• Peronal Payments may be included on a 1090-K. It's possible that a personal payment you received, for example from a friend sending you their share of a resaurant bil, ends up being included on a 1099-K. You will need to account for this. 


Remember, though, that whether or not you receive a Form 1099-K, the IRS expects you to report all your taxable income. 

Key Retirement Plan Limits

Standard Deductions

Mileage Rates for 2023

Maximum Earned Income
Tax Credit for 2022

Section 179 Maximums

Reasons to File Early

Here are several reasons you may want to file your tax return as soon as the IRS begins accepting returns in January:

  • To Get Your Refund! There's no reason to let the government hold onto your funds interest-free, so file early and get your refund as soon as possible. While legislation delays receiving refunds for tax returns claiming the Earned Income Credit and the Additional Child Tax Credit until after February 15th, the sooner your tax return is in the queue, the sooner you will receive your refund.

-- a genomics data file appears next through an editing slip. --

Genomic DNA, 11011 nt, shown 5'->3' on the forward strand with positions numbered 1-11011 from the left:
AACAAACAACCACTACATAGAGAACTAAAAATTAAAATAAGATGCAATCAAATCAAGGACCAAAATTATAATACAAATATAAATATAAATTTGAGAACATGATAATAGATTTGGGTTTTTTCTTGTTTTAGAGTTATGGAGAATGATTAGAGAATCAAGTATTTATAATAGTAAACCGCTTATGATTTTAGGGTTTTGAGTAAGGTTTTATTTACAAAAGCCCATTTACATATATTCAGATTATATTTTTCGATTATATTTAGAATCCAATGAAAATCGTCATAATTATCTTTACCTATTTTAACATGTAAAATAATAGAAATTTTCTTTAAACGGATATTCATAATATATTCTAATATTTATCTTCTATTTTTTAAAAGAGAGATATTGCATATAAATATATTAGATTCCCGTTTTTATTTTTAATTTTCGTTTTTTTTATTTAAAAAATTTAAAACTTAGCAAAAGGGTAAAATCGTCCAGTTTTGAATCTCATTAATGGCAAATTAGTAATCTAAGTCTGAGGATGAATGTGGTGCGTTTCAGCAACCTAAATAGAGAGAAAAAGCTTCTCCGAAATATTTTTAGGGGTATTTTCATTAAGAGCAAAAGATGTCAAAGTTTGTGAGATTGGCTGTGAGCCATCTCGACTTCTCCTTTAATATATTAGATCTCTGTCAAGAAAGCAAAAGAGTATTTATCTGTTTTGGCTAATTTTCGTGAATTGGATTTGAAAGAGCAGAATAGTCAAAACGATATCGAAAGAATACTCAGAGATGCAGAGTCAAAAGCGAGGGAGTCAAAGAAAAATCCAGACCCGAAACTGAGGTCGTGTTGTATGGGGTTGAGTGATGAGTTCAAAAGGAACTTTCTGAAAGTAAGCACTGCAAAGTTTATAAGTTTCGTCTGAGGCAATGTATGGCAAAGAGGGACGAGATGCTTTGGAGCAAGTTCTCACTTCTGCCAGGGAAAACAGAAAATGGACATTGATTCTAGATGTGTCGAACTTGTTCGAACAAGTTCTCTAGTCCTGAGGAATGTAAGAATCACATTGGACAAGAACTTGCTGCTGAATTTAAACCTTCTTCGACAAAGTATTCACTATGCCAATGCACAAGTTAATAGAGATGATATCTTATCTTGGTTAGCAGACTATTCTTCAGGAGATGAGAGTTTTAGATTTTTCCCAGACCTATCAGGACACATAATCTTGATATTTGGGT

• To Minimize Your Tax Identity Fraud Risk. Once you file your tax return, the window of opportunity for tax identity thieves closes. Tax identity thieves work early during the tax filing season because your paycheck's tax withholdings are still in the hands of the IRS. If they can file a tax return before you do, they may be able to steal these withholdings via a refund that should have gone to you!

  • To Avoid a Dependent Dispute. One of the most common reasons an e-filed return is rejected is when you submit a dependent's Social Security number that has already been used by someone else. If you think there is a chance an ex-spouse may do this, you should file as early as possible. 

  • To deliver your return to someone who needs it. If you are planning to buy a house or anticipate any other transaction that will require proof of income you may wish to file early. This is especially important if you are self-employed. You can then make your filed tax return available to your bank or other 

Have Questions?
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This publication provides summary information regarding the subject matter at time of printing.

Please call with any questions on how this information may impact your situation.

03-050 © 2023